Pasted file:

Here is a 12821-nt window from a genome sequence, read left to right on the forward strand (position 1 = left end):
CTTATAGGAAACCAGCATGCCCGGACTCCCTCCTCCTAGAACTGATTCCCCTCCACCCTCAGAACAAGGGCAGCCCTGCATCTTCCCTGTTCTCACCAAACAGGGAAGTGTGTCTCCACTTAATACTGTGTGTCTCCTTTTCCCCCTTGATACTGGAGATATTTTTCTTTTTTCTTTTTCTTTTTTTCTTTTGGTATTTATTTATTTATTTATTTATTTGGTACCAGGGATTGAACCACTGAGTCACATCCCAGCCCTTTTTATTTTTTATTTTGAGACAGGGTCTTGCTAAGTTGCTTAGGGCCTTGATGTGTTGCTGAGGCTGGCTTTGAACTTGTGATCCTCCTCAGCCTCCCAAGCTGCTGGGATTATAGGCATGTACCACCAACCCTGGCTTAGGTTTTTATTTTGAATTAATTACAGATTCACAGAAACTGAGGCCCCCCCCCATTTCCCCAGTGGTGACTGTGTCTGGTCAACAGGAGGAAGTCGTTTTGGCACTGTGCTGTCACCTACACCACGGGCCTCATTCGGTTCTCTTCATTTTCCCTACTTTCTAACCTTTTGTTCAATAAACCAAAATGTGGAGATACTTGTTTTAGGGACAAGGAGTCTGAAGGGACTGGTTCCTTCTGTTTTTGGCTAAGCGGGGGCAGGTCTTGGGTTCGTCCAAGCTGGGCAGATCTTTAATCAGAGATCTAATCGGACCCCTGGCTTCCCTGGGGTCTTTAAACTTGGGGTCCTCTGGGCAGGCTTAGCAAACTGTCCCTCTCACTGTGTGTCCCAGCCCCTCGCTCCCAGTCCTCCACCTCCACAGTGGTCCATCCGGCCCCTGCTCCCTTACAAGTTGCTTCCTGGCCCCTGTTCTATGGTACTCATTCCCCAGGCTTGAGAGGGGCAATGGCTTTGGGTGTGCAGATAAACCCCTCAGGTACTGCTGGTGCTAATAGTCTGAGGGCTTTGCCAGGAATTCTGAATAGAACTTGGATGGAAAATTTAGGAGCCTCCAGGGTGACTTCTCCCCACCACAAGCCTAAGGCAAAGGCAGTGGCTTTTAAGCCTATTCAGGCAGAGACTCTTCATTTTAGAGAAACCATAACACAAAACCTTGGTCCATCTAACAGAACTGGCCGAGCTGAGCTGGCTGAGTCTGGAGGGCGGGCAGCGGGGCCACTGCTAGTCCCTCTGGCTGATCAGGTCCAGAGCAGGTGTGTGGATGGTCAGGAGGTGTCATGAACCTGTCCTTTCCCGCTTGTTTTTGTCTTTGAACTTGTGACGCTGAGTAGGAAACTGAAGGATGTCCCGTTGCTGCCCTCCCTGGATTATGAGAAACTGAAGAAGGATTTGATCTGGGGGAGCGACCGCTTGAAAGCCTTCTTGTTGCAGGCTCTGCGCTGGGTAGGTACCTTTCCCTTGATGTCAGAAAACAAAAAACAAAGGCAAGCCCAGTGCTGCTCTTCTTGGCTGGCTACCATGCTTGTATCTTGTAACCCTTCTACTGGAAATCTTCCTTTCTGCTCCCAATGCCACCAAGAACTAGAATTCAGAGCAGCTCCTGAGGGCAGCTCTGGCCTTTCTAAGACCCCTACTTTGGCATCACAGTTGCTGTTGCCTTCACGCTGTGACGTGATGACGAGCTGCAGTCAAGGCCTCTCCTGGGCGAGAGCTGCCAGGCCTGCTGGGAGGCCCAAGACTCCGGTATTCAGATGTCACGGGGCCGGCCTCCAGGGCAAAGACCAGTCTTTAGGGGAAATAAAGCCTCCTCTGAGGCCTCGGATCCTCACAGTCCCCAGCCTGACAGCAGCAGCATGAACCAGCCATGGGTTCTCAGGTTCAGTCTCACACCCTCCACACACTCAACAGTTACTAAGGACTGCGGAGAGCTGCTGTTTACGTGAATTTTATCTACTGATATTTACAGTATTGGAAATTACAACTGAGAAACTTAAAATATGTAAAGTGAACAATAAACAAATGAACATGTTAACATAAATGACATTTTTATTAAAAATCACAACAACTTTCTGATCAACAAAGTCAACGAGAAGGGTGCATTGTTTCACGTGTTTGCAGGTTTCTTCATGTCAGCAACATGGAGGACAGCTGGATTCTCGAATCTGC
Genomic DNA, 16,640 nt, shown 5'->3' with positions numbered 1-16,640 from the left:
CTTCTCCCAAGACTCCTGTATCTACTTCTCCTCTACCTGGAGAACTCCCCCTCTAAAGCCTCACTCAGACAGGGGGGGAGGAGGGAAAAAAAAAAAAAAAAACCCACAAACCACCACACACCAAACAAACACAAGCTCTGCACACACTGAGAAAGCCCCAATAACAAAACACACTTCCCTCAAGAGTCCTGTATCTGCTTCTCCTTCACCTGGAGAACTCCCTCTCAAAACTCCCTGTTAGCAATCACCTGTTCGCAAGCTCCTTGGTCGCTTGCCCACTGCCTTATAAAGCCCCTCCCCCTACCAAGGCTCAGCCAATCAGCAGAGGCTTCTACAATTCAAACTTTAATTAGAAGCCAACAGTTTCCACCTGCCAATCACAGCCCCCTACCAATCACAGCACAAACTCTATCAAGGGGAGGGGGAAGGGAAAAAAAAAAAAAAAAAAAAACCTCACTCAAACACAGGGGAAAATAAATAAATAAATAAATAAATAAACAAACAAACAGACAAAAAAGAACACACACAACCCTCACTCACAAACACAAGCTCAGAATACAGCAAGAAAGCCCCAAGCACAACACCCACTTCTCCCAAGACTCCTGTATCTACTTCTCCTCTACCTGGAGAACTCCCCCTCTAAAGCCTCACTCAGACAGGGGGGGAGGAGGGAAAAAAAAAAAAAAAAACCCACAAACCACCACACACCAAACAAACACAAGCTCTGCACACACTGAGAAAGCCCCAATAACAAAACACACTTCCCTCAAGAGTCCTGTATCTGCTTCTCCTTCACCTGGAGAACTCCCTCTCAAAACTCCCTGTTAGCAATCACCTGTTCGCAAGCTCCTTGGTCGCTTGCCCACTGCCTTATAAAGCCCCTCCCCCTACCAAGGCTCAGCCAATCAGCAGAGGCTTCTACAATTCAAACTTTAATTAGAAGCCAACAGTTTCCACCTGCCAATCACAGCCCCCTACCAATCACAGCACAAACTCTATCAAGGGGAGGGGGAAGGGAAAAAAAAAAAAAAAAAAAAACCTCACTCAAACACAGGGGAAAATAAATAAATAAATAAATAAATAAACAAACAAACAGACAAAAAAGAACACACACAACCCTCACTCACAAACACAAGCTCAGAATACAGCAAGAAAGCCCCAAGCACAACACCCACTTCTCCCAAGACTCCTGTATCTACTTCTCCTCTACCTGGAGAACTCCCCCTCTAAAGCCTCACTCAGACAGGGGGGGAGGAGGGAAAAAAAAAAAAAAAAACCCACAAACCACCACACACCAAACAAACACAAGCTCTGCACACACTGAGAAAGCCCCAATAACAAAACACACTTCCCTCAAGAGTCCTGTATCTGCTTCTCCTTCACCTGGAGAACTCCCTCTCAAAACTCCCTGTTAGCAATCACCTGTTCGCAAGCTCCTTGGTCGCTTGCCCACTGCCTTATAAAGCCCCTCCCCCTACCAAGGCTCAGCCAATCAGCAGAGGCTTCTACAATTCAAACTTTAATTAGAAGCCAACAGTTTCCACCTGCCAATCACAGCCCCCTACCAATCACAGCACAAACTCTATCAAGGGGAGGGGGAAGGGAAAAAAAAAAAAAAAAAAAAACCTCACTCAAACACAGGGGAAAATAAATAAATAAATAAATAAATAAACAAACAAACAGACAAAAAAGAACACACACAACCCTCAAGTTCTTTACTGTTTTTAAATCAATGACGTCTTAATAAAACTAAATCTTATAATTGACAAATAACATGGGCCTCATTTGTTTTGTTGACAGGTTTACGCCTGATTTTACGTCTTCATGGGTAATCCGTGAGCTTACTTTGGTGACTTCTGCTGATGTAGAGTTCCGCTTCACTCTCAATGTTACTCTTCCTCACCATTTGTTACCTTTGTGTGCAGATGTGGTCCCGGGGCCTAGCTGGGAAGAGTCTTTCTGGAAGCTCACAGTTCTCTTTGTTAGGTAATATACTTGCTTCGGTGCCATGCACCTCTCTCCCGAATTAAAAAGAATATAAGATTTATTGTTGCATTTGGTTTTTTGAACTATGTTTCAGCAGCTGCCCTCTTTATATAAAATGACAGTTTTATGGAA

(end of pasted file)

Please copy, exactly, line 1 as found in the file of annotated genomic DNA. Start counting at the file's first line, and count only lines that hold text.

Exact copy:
Here is a 12821-nt window from a genome sequence, read left to right on the forward strand (position 1 = left end):